Arothir 25/Mar/2006 at 12:27 PM
Captain of Dol Amroth Points: 5022 Posts: 5104 Joined: 25/Jul/2003
Ok this is confusing to me, these are blades of Westernee, aka Numenor.  The witchking did NOT wage war on Numenor directly, as Angmar was not built up until the third age. True the Witchking may have existed, some speculate that he was numenorean, but the idea that the blades were made to fight a war against hte Witchking is hard to fathom, since the blades are second age while Angmar and the Witchkings war on the dunedain is third age.
Eladar 25/Mar/2006 at 01:13 PM
Foolhardy Ent of Fangorn Points: 1948 Posts: 1306 Joined: 25/Feb/2005

To me, the ’again’ seems to imply that it was the same

To me, the ’again’ means that he was alive again.  It says nothing about the kind of body in which his spririt resides.  You are clearly making an assumption.

So he returns to life.  This also strongly implies that it was the same kind of life that he had before

Once again, your assumption.  Since it is your assumption, it strong implies.  I find the authority you give your views to be a problem in our discussion.  You do not admit that your assumptions are simply assumptions and are not fact. 

Also, why do you think Gandalf the White was no longer an Istari? 

Because I define the Istari as those who were sent by the Valar to carry out the Valar’s plan.  Gandalf the White does not fit this description.

So Gandalf the White, at the Black Gate, is still considered a Wizard.  Wizards = Istari.  Therefore, Gandalf the White is most certainly an Istar.

You are correct, if one defines an Istar as someone called a wizard by those who lived in Middle-earth.

As I have pointed out, Istari can be killed.  Since Gandalf the White is as Istar, he can be killed.

Your cirucular argument is sound, as long as one accepts your assumptions.  I do not, therefore I disagree with this statement.  It is simply your assumption.

Unless you are arguing that the body of Gandalf the White is not a real, physical body (even though he obviously is), I don’t see how you can say that he could not die. 

I don’t believe I said he could not die.  I simply said that his body was different.  It is more difficult to kill.  I do not believe Gandalf the White existed in a human body.  I believe he existed in the kind of body that the Maiar would natural clothe themselves in.

Ragnelle 25/Mar/2006 at 01:27 PM
Guard of the Mark Points: 2850 Posts: 4765 Joined: 11/Sep/2002

Arohir: I will try to explain. The swords in question was not made in Numenor, but in the North-kingdom after the fall of Numenor, and after the Last Alliance. It is said of Merry’s svord

"So passed the sword of the Barrow-downs, work of Westernesse. But glad would he have been to know its fate who wrought it slowly long ago in the North-kingdom when the Dúnedain were young, and chief among their foes was the dread realm of Angmar and its sorcerer king." RotK, The Battle of the Pelennor Fields. My emphasis

The emphazied part tells us about the maker of the sword, that he was a Dunedain that lived in the North-kingdom (arnor, or one of the kingdoms that where made when Arnor spilt up) at the time when the Witch-king was active there. The use of ’Westernesse’ is to emphizise, I think, the conection to the knowledge found in Numenor, and that the maker(s) were of Numenorean desent. Arwen calls Aragorn "King of the Numenoreans", though Numenor is long gone. I think this is something simular.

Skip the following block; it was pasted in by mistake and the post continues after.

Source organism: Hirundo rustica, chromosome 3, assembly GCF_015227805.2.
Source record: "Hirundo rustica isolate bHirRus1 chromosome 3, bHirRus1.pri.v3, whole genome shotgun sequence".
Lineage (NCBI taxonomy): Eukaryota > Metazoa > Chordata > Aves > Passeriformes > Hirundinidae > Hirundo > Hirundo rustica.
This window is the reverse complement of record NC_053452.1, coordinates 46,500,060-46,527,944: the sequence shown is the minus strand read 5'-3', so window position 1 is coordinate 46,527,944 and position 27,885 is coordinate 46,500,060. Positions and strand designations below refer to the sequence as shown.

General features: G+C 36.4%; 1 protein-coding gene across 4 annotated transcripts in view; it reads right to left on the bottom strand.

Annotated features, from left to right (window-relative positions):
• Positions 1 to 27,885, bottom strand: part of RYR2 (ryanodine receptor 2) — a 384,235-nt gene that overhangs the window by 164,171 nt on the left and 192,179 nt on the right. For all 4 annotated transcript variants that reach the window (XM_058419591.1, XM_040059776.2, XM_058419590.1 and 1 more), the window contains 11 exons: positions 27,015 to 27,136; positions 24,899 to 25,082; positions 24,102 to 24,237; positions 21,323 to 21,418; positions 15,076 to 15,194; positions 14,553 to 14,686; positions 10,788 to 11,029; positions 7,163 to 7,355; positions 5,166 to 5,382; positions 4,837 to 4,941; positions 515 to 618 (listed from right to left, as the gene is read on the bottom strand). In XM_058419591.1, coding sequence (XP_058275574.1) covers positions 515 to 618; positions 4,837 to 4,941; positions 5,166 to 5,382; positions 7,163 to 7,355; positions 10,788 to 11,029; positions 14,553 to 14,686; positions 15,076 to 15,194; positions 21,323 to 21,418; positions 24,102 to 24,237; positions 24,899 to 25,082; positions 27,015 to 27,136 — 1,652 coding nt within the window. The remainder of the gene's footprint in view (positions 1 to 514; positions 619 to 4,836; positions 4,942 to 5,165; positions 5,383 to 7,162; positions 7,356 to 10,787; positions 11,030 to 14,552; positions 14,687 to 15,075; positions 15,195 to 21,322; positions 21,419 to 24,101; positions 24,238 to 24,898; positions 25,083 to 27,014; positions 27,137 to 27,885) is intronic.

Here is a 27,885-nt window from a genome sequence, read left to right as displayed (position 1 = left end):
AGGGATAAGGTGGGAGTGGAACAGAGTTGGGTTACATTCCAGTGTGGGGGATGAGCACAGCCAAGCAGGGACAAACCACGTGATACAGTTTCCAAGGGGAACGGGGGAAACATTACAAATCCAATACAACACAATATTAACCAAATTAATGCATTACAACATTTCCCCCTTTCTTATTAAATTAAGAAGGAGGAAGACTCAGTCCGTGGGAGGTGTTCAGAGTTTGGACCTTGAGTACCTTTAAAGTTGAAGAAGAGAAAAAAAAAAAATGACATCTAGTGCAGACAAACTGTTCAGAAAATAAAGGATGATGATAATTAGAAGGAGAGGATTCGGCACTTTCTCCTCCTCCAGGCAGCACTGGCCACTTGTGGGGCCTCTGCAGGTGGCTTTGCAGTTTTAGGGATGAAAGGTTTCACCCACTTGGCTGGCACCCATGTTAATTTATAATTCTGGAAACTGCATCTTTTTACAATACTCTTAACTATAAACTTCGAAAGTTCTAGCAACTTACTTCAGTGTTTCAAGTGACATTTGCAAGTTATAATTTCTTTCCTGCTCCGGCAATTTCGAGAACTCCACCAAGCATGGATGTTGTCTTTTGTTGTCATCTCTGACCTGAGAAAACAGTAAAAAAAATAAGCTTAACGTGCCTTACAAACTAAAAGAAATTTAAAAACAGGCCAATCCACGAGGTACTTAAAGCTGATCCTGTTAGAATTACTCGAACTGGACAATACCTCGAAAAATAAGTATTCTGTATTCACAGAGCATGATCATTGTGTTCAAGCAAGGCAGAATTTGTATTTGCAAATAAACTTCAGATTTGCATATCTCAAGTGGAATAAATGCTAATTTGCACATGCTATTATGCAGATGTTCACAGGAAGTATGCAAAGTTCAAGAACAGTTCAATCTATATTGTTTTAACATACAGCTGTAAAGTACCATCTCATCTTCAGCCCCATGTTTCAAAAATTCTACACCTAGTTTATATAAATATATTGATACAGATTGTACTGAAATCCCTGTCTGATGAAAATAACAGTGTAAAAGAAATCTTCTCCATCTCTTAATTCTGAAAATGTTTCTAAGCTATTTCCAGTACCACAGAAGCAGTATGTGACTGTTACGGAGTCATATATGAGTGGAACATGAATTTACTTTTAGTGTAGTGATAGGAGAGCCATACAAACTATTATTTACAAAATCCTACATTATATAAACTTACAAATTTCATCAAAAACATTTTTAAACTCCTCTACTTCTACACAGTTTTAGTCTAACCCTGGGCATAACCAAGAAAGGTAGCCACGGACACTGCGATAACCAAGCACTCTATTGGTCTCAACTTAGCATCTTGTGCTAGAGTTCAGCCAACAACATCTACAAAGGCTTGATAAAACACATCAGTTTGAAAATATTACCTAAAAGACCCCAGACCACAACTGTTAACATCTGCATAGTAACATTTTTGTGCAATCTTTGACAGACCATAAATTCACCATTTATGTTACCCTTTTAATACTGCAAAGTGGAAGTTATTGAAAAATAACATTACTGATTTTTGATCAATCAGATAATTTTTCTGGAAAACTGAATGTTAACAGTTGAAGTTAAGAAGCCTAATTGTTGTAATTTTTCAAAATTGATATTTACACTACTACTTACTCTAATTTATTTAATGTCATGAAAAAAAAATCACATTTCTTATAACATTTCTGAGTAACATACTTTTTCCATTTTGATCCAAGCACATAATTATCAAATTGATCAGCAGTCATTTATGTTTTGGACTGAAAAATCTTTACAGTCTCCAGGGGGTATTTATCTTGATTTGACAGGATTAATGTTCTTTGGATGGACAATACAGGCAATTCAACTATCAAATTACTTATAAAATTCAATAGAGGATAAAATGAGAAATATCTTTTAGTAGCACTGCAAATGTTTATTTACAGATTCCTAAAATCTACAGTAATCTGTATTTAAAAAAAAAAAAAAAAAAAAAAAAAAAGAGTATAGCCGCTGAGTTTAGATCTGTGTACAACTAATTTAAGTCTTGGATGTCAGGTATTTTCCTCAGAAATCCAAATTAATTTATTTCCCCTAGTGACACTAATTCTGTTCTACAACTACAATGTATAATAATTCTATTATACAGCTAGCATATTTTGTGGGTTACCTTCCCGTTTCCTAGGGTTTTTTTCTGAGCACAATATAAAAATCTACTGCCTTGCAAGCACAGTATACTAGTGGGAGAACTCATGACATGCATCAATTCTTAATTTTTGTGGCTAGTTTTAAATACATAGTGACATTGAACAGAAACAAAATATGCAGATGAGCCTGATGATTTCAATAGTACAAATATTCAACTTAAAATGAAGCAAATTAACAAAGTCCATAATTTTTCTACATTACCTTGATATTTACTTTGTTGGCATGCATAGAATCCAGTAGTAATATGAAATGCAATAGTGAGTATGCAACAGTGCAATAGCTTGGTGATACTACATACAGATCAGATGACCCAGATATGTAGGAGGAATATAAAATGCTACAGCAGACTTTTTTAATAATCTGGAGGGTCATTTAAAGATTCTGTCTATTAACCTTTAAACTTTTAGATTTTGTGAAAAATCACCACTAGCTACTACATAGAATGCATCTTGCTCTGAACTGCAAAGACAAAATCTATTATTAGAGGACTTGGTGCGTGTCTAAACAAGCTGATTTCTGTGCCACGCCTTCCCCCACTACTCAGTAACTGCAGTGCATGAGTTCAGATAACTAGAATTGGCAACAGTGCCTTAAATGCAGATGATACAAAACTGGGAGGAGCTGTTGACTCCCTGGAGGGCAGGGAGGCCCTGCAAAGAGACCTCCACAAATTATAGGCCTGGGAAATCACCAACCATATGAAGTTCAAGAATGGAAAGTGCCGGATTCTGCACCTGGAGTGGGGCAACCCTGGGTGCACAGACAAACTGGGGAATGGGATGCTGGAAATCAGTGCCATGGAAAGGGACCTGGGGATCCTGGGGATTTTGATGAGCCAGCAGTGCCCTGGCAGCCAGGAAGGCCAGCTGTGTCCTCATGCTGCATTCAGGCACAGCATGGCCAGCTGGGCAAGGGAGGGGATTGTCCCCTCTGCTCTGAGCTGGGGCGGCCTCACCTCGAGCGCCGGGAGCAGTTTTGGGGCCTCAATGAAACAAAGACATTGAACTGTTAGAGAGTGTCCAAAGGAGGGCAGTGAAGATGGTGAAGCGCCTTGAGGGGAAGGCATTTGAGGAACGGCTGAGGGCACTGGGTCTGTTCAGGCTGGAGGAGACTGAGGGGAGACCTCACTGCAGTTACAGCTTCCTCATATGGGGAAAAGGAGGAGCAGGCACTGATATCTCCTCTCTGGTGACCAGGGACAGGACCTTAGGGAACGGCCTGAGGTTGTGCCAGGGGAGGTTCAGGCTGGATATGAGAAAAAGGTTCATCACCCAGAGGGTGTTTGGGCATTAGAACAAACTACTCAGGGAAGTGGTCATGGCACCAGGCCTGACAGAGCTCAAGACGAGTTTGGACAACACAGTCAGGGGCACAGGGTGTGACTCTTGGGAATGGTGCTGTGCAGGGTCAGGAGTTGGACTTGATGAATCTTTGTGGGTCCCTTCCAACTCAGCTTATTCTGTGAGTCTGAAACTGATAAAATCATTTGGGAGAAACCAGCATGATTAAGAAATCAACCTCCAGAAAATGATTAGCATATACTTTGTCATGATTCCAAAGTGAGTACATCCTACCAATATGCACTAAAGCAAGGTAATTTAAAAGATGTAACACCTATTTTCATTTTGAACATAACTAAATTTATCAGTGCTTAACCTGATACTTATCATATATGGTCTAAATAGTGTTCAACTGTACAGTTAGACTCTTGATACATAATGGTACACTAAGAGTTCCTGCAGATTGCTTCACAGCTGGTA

Master of Doom 25/Mar/2006 at 01:44 PM
Torturer of Mordor Points: 2358 Posts: 1327 Joined: 26/Aug/2003

Ragnelle: Good point with Melian.  I went from memory rather than looking it up, and that quote is different than I remembered.  Because of this, I will change my thesis, though not the spirit of the argument.  Rather than say that all spells could be broken by force, I will rather say that spells did not require magical means to break them.  Regardless of how or why, Beren did get in without magic.  As for Glaurung, that spell was never broken, so I don’t think it is a very good argument.  Perhaps someone slapping Turin in the face would have woken him up, we just don’t know because it didn’t happen.  That is how I feel about the Witch-king.  A good stab in the face by a regular sword could have done wonders, but it didn’t happen, so we aren’t sure.

As far as the shutting spell: I think this concept is where you and I differ.  In my opinion, breaking the door would break the spell.  If the spell is there to keep a door closed, and then there is no door, that spell cannot still be working, can it?  How can the spell still be keeping a door closed without a door?  So yes, I do think that the spell would have been broken along with the door, because the spell cannot exist without the door.

Likewise, that is my opinion of the Witch-king.  I think that if a regular blade would have cut his undead flesh, it would have seperated his sinews.  Therefore, the spell would be broken, without any magical Barrow blade properties, because a spell cannot be holding togther sinew that is cut apart.  It was being held together against the test of time, considering it was a 4000 year old human body, not against weapons to make him invincible. 

I believe that the magic in the blade is what made the wound so bitter.  Do you deny that use of the words ’so bitter’ implies that another wound could have been less bitter?  Honestly, I think that the inclusion of that small phrase makes it more likely to turn to my interpretation, since the quote means what you interpret it as without it added in.

As you can see, i have provided both quotes and other reasons, and my resoning, as shown with the example of the white raven, is not flawed.